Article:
Meeks makes mark

As prophecies go, "The Meeks shall inherit the scoring load" must have had even devout Kentucky fans scoffing. But now they're believers.

With Joe Crawford (17.9 points per game) and Ramel Bradley (15.9) out of eligibility, the Big Blue basketball team has found an unlikely hero for 2008-09. That would be Jodie Meeks, whose talents will be on display tonight at 9 against Tennessee in Thompson-Boling Arena.

Essentially, Meeks has made a transformation of almost Biblical proportions ... kind of like that water-into-wine deal.

The 6-4, 208-pound junior from Norcross, Ga., shot a paltry 30.7 percent from the field and averaged a mundane 8.8 points per game as a sophomore in 2007-08. What has happened to him since then, however, is downright mind-boggling.

Meeks hit 13 of 27 field-goal tries and scored 39 points in UK's 2008-09 opener against VMI. He hit 11 of 17 shots en route to 37 points in Game 5 vs. Kansas State. Then he outdid himself by hitting 14 of 21 shots (including 9 of 14 from 3-point range) en route to 46 points in Game 11 vs. Appalachian State.

"He's really a dynamite player," Tennessee head man Bruce Pearl said this week.

That's an apt description because Meeks certainly is explosive. Entering tonight's action he is averaging 24.2 points per game, tops in the Southeastern Conference and fifth-best nationally. He has made 57 shots from 3-point range, 14 more than anyone else in the SEC. He also leads the league in 3-point accuracy (41.9 percent), free-throw accuracy (90.2 percent) and minutes played (33.1 per game). He is 12th in steals (1.56 per game) and 14th in overall field-goal percentage (46.1).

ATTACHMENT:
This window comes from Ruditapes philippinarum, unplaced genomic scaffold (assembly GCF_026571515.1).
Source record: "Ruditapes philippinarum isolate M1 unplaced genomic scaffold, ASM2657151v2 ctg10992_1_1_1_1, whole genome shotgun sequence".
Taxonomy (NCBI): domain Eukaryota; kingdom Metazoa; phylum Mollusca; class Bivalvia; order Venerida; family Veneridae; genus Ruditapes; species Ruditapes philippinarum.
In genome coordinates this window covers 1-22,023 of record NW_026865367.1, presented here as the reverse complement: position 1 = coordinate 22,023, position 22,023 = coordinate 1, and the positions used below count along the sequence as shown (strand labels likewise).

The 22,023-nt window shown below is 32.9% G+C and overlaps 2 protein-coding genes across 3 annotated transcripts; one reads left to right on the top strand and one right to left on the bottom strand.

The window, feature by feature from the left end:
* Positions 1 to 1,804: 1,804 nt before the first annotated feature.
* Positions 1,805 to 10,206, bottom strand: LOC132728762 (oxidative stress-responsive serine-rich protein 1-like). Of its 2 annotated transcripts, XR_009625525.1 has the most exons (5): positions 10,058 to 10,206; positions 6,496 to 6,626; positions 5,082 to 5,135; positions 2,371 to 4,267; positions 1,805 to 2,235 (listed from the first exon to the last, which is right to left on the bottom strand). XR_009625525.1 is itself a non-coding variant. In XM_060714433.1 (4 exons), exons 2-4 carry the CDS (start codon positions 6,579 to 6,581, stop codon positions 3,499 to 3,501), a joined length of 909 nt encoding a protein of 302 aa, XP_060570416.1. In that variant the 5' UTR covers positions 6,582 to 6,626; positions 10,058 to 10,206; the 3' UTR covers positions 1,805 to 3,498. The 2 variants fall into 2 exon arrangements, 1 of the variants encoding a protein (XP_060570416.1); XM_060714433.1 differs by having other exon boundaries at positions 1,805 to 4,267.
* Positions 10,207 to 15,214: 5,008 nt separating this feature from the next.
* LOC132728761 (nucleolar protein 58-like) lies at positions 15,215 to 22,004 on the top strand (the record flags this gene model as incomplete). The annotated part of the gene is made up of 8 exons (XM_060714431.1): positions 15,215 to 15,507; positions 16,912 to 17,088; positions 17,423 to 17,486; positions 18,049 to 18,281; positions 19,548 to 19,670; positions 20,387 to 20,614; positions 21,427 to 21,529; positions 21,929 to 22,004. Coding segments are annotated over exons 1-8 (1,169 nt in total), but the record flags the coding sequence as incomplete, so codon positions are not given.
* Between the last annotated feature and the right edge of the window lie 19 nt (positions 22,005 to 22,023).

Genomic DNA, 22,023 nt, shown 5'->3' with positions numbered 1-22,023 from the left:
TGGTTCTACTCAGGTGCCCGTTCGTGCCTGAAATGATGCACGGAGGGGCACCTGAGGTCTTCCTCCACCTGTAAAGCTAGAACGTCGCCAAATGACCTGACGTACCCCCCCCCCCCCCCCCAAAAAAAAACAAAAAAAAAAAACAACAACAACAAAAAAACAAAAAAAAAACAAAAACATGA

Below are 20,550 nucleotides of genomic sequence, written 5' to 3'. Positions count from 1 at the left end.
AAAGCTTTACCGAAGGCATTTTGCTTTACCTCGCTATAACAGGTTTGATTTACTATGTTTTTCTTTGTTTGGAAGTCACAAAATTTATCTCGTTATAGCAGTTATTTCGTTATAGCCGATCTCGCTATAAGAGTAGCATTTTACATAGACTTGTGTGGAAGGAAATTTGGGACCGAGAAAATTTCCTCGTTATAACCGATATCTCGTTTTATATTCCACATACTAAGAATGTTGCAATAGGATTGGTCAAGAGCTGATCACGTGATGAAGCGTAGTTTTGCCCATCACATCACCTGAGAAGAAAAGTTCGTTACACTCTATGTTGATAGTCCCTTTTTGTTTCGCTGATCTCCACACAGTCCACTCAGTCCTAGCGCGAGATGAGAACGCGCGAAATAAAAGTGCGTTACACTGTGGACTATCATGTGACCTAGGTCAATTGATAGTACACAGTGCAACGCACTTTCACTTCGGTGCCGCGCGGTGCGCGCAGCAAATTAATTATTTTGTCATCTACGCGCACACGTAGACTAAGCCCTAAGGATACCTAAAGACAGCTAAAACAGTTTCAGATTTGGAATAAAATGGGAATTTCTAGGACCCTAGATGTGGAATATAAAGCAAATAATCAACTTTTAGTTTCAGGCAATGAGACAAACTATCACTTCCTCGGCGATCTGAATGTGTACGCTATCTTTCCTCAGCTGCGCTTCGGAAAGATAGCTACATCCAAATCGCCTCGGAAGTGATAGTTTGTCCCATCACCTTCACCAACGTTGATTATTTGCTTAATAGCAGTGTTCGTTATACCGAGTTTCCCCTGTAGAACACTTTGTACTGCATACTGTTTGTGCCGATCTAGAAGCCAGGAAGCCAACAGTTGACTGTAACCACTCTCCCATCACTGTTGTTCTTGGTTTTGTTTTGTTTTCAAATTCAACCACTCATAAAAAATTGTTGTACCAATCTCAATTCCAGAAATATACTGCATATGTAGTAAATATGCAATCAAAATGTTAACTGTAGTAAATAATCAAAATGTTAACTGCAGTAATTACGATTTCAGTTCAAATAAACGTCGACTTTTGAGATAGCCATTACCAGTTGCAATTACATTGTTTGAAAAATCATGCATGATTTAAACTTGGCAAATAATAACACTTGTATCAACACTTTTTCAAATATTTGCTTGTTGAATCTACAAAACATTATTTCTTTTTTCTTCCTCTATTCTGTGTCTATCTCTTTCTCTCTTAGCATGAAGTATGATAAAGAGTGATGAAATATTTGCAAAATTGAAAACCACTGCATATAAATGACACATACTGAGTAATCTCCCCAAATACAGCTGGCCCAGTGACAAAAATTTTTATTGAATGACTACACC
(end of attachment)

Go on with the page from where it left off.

Based on all of the above, Meeks is a prime candidate to join the list of opposing guards who have torched Tennessee in recent weeks. Temple's Dionte Christmas burned the Vols for 35 points on Dec. 13. Marquette's Wesley Matthews riddled UT for 30 points three days later and Belmont's Alex Renfroe chalked up 30 more on Dec. 20.

Naturally, Pearl is concerned about these defensive struggles.

"In the four losses teams shot in the low- to mid-50s (percentage-wise), and that's where we lost games – Kansas, Temple and Gonzaga twice," he said. "The rest of the games we played pretty good defense."

The head man readily conceded that his players appeared "dazed and confused" on defense earlier this year. Although they still suffer occasional lapses, he said he is encouraged that they now at least have "recognition of what we're not doing and where we're not doing it."

Although both Kentucky (12-4 overall) and Tennessee (10-4 overall) are 1-0 in SEC play, tonight's game is nearly a must-win situation for the Vols.

"Obviously, Kentucky is going to be a contender to win the SEC," Pearl said. "When you play at home against one of the contenders, if we're a contender ourselves, we really need to hold serve at home. Otherwise, you have to make something up down the road."

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